** SIEGE 2.69
** Preparing 3 concurrent users for battle.
The server is now under siege...

Lifting the server siege...      done.
Transactions:                  3 hits
Availability:             100.00 %
Elapsed time:               9.02 secs
Data transferred:           0.33 MB
Response time:              5.17 secs
Transaction rate:           0.33 trans/sec
Throughput:             0.04 MB/sec
Concurrency:                1.72
Successful transactions:           3
Failed transactions:               0
Longest transaction:            5.27
Shortest transaction:           4.99

And it's pretty evident that MySQL is getting the living shit beat out of it. This is no good for your visitors. If we cache this mess with memcached, the controller turns into:

<?php

class Queries extends CI_Controller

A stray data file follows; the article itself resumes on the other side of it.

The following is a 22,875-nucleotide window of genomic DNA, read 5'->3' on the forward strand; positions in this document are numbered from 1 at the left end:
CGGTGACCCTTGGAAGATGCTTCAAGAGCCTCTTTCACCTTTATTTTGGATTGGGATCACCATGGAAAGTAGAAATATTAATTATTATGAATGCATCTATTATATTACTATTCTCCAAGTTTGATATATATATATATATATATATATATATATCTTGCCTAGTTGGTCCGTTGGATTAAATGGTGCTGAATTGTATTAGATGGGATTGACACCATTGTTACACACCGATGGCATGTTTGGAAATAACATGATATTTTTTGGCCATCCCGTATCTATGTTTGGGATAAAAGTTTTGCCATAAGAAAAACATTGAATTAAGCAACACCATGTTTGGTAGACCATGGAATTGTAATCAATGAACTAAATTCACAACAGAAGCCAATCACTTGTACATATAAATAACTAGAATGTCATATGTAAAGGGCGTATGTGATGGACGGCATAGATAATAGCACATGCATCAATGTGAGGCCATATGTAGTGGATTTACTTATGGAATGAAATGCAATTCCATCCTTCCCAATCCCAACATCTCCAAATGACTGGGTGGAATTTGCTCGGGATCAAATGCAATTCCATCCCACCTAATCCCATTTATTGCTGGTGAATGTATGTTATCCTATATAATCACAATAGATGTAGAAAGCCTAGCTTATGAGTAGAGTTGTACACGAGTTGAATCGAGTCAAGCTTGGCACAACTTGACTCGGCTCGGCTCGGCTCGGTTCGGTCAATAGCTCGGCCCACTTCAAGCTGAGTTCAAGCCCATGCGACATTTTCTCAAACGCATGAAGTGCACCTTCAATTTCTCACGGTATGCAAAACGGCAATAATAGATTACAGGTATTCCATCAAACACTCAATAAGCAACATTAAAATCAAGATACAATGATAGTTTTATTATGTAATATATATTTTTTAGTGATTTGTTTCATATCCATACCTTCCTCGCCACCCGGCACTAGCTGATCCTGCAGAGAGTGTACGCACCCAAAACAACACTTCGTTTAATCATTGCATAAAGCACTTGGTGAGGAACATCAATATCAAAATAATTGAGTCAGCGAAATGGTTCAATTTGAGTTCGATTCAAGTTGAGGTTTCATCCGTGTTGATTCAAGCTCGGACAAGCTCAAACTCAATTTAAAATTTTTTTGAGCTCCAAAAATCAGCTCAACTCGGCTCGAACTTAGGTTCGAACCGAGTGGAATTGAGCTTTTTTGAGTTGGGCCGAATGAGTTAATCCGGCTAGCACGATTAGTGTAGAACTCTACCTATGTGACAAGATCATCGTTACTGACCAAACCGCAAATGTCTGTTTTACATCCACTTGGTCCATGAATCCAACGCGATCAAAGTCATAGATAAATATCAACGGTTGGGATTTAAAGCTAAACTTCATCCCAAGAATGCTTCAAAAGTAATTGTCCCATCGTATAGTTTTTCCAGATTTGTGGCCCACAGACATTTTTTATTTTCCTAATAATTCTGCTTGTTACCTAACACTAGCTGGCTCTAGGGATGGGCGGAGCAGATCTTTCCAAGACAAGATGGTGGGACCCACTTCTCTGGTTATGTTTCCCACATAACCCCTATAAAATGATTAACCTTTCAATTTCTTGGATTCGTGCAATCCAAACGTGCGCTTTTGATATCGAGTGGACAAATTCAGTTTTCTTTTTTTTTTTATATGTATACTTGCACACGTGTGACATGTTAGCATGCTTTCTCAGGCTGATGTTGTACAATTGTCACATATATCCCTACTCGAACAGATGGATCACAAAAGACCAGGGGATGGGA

{
    public function index()
    {
        $this->output->enable_profiler();
        $this->load->database();

        // Load Drivers
        $this->load->library('driver');
        $this->load->driver('cache', array('adapter' => 'memcached'));

        $res = $this->cache->get('my_mess', 300);

        if ( ! $res)
        {
            $members = $this->db->select('member_id')->get('exp_members');

            $res = array();

            foreach ($members->result() as $m)
            {
                $qry = $this->db->select('ct.entry_id, ct.title, ct.url_title,
                                          ct.entry_date, m.member_id, 
                                          m.screen_name, m.group_id')
                                ->where('ct.author_id', (int) $m->member_id)